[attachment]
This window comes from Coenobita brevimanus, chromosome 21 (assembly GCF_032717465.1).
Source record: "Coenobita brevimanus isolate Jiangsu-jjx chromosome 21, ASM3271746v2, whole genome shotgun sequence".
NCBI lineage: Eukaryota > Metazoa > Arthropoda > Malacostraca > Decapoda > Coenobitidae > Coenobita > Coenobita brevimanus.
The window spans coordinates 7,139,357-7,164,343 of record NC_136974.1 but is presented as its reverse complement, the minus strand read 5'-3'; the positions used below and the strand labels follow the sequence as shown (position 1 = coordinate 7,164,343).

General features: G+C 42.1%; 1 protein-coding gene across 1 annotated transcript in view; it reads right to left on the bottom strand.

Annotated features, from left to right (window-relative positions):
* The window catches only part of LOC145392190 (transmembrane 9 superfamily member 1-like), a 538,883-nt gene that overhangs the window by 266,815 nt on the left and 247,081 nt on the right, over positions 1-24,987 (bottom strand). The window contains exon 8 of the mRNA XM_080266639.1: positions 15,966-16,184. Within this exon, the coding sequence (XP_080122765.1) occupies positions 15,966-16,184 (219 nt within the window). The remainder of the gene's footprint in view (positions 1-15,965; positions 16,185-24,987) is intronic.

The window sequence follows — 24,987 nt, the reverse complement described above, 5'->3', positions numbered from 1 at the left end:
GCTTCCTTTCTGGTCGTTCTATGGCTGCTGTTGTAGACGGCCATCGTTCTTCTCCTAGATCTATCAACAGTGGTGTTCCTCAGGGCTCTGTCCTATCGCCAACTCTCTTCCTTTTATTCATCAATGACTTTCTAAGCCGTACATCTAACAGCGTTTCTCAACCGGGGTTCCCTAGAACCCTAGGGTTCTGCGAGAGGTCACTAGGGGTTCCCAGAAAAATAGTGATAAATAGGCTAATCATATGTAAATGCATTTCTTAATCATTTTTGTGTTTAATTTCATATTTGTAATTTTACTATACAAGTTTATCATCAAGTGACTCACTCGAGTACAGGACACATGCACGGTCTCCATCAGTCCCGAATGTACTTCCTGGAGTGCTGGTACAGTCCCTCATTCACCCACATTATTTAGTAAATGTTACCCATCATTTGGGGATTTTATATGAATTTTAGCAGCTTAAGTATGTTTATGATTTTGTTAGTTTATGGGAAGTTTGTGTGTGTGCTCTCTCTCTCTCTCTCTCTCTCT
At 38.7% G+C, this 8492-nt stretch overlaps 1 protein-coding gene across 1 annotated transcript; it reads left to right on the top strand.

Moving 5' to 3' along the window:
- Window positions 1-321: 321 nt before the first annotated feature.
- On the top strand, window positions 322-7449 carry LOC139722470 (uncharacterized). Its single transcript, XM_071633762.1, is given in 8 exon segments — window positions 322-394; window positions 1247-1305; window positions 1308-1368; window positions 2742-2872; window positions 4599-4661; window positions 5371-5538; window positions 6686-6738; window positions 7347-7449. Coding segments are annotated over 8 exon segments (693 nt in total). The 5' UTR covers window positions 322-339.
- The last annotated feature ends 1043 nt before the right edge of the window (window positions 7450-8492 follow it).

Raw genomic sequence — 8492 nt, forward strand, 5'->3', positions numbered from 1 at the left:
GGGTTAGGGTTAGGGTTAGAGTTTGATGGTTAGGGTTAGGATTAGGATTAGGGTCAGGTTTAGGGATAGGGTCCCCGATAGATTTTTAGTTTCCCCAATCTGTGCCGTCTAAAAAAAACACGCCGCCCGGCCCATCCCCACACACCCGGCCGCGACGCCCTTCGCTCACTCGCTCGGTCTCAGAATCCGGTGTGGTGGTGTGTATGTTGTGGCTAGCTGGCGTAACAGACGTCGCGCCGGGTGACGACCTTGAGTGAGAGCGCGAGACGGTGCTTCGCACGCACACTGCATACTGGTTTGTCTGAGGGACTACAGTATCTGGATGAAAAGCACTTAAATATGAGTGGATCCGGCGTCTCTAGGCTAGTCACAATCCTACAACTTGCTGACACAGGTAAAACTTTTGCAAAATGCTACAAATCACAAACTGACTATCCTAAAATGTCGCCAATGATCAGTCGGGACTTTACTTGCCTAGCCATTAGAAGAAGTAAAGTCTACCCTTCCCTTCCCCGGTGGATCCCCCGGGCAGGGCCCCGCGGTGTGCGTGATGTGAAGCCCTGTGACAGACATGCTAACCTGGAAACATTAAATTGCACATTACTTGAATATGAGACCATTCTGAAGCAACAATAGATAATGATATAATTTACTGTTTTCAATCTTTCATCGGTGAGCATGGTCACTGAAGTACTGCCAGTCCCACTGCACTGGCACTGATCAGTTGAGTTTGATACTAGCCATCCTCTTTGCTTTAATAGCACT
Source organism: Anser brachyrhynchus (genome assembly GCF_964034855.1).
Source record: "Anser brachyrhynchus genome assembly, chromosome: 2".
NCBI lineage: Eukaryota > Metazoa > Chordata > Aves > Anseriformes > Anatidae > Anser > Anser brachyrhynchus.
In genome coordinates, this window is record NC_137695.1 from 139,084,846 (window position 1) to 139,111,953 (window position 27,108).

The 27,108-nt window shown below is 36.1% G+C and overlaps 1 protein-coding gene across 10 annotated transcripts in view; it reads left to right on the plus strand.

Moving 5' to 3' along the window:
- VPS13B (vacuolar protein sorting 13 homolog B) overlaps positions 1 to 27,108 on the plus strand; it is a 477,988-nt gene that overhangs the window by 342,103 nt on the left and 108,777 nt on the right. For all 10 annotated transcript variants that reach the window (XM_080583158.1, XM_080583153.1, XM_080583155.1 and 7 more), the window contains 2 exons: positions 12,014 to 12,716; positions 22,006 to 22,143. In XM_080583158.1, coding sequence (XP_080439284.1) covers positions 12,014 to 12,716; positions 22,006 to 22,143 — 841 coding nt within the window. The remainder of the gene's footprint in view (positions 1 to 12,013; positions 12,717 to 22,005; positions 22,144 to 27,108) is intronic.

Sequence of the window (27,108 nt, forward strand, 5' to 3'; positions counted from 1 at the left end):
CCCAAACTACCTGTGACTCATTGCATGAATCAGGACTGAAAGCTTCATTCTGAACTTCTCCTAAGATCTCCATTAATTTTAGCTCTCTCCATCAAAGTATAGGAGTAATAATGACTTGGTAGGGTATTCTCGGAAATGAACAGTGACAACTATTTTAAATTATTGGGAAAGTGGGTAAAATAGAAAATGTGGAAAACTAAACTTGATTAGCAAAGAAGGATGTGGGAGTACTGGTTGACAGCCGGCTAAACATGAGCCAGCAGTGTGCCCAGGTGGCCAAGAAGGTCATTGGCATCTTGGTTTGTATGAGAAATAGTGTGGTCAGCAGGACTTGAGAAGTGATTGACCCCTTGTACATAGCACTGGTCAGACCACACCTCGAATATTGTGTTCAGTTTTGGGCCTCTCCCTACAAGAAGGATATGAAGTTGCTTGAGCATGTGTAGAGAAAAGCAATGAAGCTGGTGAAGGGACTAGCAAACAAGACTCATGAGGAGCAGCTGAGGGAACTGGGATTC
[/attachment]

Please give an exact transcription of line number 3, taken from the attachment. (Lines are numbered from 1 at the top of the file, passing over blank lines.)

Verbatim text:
NCBI lineage: Eukaryota > Metazoa > Arthropoda > Malacostraca > Decapoda > Coenobitidae > Coenobita > Coenobita brevimanus.